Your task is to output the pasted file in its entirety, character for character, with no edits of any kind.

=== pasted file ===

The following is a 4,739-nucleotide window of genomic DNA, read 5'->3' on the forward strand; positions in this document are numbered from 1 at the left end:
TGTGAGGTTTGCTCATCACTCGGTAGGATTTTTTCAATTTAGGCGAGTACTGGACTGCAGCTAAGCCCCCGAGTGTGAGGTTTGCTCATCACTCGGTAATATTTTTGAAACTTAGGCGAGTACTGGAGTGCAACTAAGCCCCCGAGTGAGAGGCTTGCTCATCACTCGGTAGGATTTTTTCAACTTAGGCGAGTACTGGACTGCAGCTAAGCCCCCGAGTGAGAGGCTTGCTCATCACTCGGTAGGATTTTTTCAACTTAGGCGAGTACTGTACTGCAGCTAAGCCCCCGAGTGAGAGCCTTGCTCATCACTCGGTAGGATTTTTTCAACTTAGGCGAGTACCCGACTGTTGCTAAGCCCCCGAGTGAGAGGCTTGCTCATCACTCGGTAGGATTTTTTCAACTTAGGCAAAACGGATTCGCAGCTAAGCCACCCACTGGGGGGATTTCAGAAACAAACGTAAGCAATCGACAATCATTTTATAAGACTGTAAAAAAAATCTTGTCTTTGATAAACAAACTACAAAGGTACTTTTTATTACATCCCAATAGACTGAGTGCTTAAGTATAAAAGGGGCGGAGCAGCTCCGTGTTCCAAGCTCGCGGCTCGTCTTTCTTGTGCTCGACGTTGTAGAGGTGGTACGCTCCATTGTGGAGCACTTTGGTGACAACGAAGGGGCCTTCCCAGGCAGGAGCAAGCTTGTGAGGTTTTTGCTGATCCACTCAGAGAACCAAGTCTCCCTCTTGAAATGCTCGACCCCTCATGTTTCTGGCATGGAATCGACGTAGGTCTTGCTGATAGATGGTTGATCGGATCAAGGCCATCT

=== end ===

The following is a 4,739-nucleotide window of genomic DNA, read 5'->3' on the forward strand; positions in this document are numbered from 1 at the left end:
TGTGAGGTTTGCTCATCACTCGGTAGGATTTTTTCAATTTAGGCGAGTACTGGACTGCAGCTAAGCCCCCGAGTGTGAGGTTTGCTCATCACTCGGTAATATTTTTGAAACTTAGGCGAGTACTGGAGTGCAACTAAGCCCCCGAGTGAGAGGCTTGCTCATCACTCGGTAGGATTTTTTCAACTTAGGCGAGTACTGGACTGCAGCTAAGCCCCCGAGTGAGAGGCTTGCTCATCACTCGGTAGGATTTTTTCAACTTAGGCGAGTACTGTACTGCAGCTAAGCCCCCGAGTGAGAGCCTTGCTCATCACTCGGTAGGATTTTTTCAACTTAGGCGAGTACCCGACTGTTGCTAAGCCCCCGAGTGAGAGGCTTGCTCATCACTCGGTAGGATTTTTTCAACTTAGGCAAAACGGATTCGCAGCTAAGCCACCCACTGGGGGGATTTCAGAAACAAACGTAAGCAATCGACAATCATTTTATAAGACTGTAAAAAAAATCTTGTCTTTGATAAACAAACTACAAAGGTACTTTTTATTACATCCCAATAGACTGAGTGCTTAAGTATAAAAGGGGCGGAGCAGCTCCGTGTTCCAAGCTCGCGGCTCGTCTTTCTTGTGCTCGACGTTGTAGAGGTGGTACGCTCCATTGTGGAGCACTTTGGTGACAACGAAGGGGCCTTCCCAGGCAGGAGCAAGCTTGTGAGGTTTTTGCTGATCCACTCAGAGAACCAAGTCTCCCTCTTGAAATGCTCGACCCCTCATGTTTCTGGCATGGAATCGACGTAGGTCTTGCTGATAGATGGTTGATCGGATCAAGGCCATCT